Overindulged on the mince pies and brandy butter during the holidays? A new program, which can be downloaded onto mobile phones, allows weight watchers to keep food diaries and find healthy alternatives to food items by typing in part of the product’s barcode.
The Nutracheck Mobile program also links to a database containing nutrition information on 30,000 food items and products, and a feature where users can track their weight against a target. It can be downloaded onto compatible mobile phones by reverse-billed SMS.
The system has been given clinical guidance by Nottingham GP Dr Ian Campbell, who is also an associate specialist at the Overweight Clinic, University Hospital, Nottingham, and author of the fatmanslim.com site designed to help men lose weight.
He said: "When trying to lose weight, it’s very hard to maintain that initial motivation. Nutracheck Mobile makes weight loss easier because it’s always there and always ready, keeping you on track; a bit like a weight loss coach in your pocket."
Nutracheck marketing director, Rachel Hartley, told E-Health Insider how the system works. "Initially, you set up your personal preference. You enter your height, your current weight, what you would like to weight, and all that’s based on sound medical principles."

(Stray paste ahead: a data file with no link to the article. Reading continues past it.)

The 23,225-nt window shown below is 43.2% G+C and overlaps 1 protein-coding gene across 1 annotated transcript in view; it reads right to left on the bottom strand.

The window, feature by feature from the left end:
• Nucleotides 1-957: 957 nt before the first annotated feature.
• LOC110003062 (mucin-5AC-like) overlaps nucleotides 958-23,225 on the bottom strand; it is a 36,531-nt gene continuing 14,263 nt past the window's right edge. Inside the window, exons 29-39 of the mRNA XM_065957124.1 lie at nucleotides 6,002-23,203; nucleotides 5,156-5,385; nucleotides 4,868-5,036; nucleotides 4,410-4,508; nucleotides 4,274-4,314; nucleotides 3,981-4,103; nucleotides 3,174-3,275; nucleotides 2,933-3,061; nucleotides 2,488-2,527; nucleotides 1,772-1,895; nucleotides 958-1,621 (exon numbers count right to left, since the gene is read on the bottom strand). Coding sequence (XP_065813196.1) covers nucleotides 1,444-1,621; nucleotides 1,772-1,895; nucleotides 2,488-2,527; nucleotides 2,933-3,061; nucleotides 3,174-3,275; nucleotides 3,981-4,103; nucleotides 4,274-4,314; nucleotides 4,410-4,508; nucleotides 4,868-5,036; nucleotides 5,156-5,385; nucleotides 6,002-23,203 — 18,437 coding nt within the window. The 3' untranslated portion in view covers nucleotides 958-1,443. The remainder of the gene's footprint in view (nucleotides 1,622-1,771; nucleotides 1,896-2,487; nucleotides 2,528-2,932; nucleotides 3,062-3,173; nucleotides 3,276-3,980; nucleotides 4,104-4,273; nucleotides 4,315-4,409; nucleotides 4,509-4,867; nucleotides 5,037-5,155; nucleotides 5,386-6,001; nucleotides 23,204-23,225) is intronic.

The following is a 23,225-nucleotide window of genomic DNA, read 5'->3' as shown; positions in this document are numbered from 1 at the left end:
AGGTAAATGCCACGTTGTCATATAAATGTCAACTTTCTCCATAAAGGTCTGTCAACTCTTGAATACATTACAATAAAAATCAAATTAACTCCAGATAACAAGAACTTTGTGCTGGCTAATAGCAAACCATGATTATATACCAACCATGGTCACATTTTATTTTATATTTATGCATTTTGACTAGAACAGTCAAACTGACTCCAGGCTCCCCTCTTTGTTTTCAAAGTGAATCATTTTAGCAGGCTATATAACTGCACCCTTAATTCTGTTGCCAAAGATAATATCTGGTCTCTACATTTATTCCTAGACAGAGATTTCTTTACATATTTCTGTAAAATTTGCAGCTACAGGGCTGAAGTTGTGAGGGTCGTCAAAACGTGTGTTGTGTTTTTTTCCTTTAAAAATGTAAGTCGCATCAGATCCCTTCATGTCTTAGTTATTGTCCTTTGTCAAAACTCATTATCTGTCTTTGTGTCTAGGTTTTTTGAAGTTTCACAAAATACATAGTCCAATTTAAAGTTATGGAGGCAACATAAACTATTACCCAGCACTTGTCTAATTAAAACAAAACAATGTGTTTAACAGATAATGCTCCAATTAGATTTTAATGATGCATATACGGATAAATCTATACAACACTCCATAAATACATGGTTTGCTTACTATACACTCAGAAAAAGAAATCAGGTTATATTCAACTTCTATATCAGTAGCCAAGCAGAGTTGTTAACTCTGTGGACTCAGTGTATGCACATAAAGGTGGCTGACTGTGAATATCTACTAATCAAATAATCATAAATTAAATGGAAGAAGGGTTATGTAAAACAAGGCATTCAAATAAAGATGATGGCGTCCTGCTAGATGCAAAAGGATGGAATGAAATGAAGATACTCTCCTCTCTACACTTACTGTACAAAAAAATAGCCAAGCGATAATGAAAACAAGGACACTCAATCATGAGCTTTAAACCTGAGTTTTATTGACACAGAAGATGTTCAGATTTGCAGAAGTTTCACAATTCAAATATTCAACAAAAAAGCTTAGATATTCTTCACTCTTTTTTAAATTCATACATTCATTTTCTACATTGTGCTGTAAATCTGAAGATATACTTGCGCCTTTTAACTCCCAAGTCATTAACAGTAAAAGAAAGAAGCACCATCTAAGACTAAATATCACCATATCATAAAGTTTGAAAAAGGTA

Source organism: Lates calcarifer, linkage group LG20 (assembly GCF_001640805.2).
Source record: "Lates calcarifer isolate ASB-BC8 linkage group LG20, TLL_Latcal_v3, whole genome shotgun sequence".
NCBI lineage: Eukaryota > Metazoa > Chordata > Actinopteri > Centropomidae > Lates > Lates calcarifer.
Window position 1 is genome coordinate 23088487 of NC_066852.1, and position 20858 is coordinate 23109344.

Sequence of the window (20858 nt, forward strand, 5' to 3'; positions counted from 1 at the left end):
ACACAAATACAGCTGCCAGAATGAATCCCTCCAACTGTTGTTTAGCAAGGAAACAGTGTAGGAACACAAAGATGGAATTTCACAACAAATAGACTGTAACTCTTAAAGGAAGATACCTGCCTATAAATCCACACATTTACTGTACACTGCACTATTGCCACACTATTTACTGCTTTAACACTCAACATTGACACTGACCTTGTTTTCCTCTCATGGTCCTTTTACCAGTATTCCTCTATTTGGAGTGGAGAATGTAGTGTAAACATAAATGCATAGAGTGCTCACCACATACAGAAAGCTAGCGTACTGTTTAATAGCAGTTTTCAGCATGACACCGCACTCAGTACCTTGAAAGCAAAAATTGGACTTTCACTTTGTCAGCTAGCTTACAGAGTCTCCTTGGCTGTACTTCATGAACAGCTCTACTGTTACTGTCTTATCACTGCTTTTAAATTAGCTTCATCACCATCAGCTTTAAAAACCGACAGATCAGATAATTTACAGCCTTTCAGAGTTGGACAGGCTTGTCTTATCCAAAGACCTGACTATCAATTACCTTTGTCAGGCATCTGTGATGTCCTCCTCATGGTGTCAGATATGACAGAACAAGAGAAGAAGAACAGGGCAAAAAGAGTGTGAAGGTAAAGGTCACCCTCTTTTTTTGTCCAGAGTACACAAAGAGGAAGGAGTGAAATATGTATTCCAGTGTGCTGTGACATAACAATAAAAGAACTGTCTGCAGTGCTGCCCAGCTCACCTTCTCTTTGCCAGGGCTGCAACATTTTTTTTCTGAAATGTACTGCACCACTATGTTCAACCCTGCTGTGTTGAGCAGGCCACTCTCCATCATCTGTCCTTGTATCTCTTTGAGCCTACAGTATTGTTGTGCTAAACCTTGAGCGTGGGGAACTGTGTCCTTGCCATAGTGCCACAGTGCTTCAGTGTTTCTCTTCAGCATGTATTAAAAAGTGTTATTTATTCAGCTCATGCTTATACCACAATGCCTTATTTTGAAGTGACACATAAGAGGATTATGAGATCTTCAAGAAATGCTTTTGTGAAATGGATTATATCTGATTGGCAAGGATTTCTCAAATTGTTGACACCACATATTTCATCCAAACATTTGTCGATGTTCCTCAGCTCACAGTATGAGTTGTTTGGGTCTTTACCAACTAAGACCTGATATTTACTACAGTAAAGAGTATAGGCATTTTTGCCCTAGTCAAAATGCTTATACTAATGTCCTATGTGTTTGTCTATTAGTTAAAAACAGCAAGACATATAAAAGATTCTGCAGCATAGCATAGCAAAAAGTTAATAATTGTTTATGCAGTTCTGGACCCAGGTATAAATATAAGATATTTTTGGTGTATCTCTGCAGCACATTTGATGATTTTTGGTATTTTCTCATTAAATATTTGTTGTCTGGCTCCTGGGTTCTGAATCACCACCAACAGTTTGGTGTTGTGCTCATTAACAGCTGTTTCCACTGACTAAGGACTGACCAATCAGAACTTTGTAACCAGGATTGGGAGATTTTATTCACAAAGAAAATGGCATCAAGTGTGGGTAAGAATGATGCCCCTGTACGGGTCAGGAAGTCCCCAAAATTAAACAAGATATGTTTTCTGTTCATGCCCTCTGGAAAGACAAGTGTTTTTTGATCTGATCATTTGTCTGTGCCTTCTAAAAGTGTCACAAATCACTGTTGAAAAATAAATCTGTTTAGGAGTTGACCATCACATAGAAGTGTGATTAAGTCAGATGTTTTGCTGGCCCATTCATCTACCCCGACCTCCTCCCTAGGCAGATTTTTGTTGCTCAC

The system returns a target date for the user to aim for. "We have made sure that the recommended calorie allowance is no less than 1400 calories a day," explained Hartley. "We won’t go below that. We do not advice losing more than two pounds a week. We have got to set ourselves realistic targets."
Users can access Nutracheck’s food database by typing in four digits from the barcode of the product. The program then connects to the database and retrieves the fat and calorie content of the item. As well as supermarket products, the system can also offer nutritional advice on popular restaurant dishes and fast food. The program can also suggest healthier alternatives.
Nutracheck started in February 2005 as an online project, but a mobile-based system was released so that people without access to an internet connection would be able to use the system. "The great thing about it is that it’s discreet," said Hartley.
"Many individuals carry their mobile phones 24/7 and having constant motivation and food information is a major factor in losing weight."
The online system is largely used by women aged 18-45. Hartley told E-Health Insider that the mobile service will probably be largely taken up by younger users, and hopefully by more men.
The program costs £5 to download. Phones must be colour and WAP enabled and have GPRS or GMS connections to be compatible with the service.
A similar service, MyFoodPhone, was launched in the US last year, which encourages users to photograph the food they are eating and makes weekly online appointments with dietitians to discuss healthy meal choices.